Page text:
Did I derive any benefit from that spending? Not only those are obvious extravagent choices, but in order to counter the expanding waistline- I had to work out 5 days a week at the gym. Ok, to be fair, I do enjoy exercising so it’s not really that bad.

Now, here’s the typical spending of two of my ex-colleague who came from outstation and had parents to support:

  • Breakfast- sometimes skip or else, eat cream crackers. A packet of cream crackers cost about RM3.50 and is enough to last 2 weeks.
  • Lunch- they go to a reasonable vegetarian restaurant that charge a standard RM2.20 for a small plate of rice with 3 dishes. For 20 working days, it costs RM44.
  • Fruits- they usually don’t buy the RM1 per packet. They buy oranges or green apples in bulk- probably about 30 sen each. One of them cook dinner at home- only eat simple dishes in order to save money.

I do not derive any sweet memories from eating those food. Yes, a once in a lifetime trip to Sri Lanka way back in 2006 by myself, even though expensive, still bring a smile to my heart each time I think about it. No regrets bout that. But the lattes and food indulgences brought no meaning months or years down the line. Or even after they have been ‘disposed’ off at the loo.

Instead, I could knock myself now on the head because I was too ignorant or lacked the discipline to even consider investing the ‘toilet’ money- even RM100 or RM200 per month in some unit trust or mutual funds? At least, I could have more savings or have the chance to see my money multiply into something (some of my friends who started putting aside their money into investments have seen their money multiplying). Or, arrange for a fixed amount to be transferred to fixed deposits.

You may think that you are living well within your means- that your monthly pay is high, etc, etc. But you can never really tell the future. One day, your priorities may change, or you may decide to go for better life quality by settling into a less demanding job. Or unexpected expenses like medical bills may crop up.  It’s better to start putting aside some money now.

Sit down and carefully examine your expenses. Think of how much you can put aside a month- money that otherwise you will waste on shopping, you will do better to invest/save it. If you do not have the discipline to save, sign up a standing instruction with your bank- perhaps to put aside a fixed amount in fixed deposit or some mutual funds/bond.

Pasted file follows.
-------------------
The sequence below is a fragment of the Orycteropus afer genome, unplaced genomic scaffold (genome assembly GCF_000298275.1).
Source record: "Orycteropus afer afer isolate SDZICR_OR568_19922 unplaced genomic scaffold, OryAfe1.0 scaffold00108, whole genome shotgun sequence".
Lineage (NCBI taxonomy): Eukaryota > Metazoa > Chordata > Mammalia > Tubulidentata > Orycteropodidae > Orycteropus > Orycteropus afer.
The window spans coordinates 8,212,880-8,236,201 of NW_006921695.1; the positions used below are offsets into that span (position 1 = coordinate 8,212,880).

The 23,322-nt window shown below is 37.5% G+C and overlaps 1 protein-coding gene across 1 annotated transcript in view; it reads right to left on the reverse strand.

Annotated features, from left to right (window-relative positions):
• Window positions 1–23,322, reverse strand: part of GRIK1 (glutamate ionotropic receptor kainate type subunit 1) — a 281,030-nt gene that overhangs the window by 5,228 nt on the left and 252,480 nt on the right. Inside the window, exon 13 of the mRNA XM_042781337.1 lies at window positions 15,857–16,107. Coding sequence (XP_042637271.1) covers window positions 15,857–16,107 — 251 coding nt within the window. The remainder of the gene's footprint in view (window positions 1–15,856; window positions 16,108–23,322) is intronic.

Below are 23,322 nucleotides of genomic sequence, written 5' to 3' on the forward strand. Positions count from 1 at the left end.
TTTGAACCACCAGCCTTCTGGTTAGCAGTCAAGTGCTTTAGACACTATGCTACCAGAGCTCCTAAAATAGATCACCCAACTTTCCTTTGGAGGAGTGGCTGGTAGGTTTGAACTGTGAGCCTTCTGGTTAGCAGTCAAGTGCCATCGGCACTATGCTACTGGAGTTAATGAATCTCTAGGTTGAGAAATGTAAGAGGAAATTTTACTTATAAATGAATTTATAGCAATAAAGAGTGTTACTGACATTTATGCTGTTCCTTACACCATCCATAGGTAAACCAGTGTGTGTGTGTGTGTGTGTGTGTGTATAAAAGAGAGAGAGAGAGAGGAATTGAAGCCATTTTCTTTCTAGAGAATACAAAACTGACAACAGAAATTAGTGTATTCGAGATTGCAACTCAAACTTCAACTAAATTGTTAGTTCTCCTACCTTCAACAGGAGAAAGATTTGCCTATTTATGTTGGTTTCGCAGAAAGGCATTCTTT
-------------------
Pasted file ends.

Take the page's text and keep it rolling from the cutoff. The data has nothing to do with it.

If you like this post, say thanks by sharing it:

From My YouTube Channel:

  • A truly personal and real account of money management lesson – thanks YT for sharing@ If anyone wants to learn RIGHT SKILLS to MANAGE MONEY, contact 012 377 1848 and visit

  • I wrote on my blog that you need to at least save for 6 months of your monthly salary … then, you can rest on your laurels and maintain a less strict savings regime. Though, 1 year is best. Of course, that will be too liberal for those with families. Other equally important strategies are summed up in my acronym S.A.V.E.


  • Yin Teing Aug 5, 2009 Link Reply

    Patrick, still the cheerful fella since your career switch years ago.
    Philip, thanks for the valuable advise.

  • Karuna Jul 10, 2012 Link Reply

    Thought provoking. In some ways i could relate. Thanks Yin for taking time to jot this reminder.

    • Yin Jul 11, 2012 Link Reply

      Thanks Karuna for dropping by.

  • kharrthee Sep 3, 2012 Link Reply

    Great real life information, im still a student, getting freakout with steep house price increases nowdays. Paycheck usually low for fresh, so was google”ing and crossed your .com. Thank you so much.

    • Yin Sep 3, 2012 Link Reply

      Hi Kharrthee, thanks for visiting- usually within a few years you would earn enough to be eligible for loan with careful planning and prudent spending.

Leave a Comment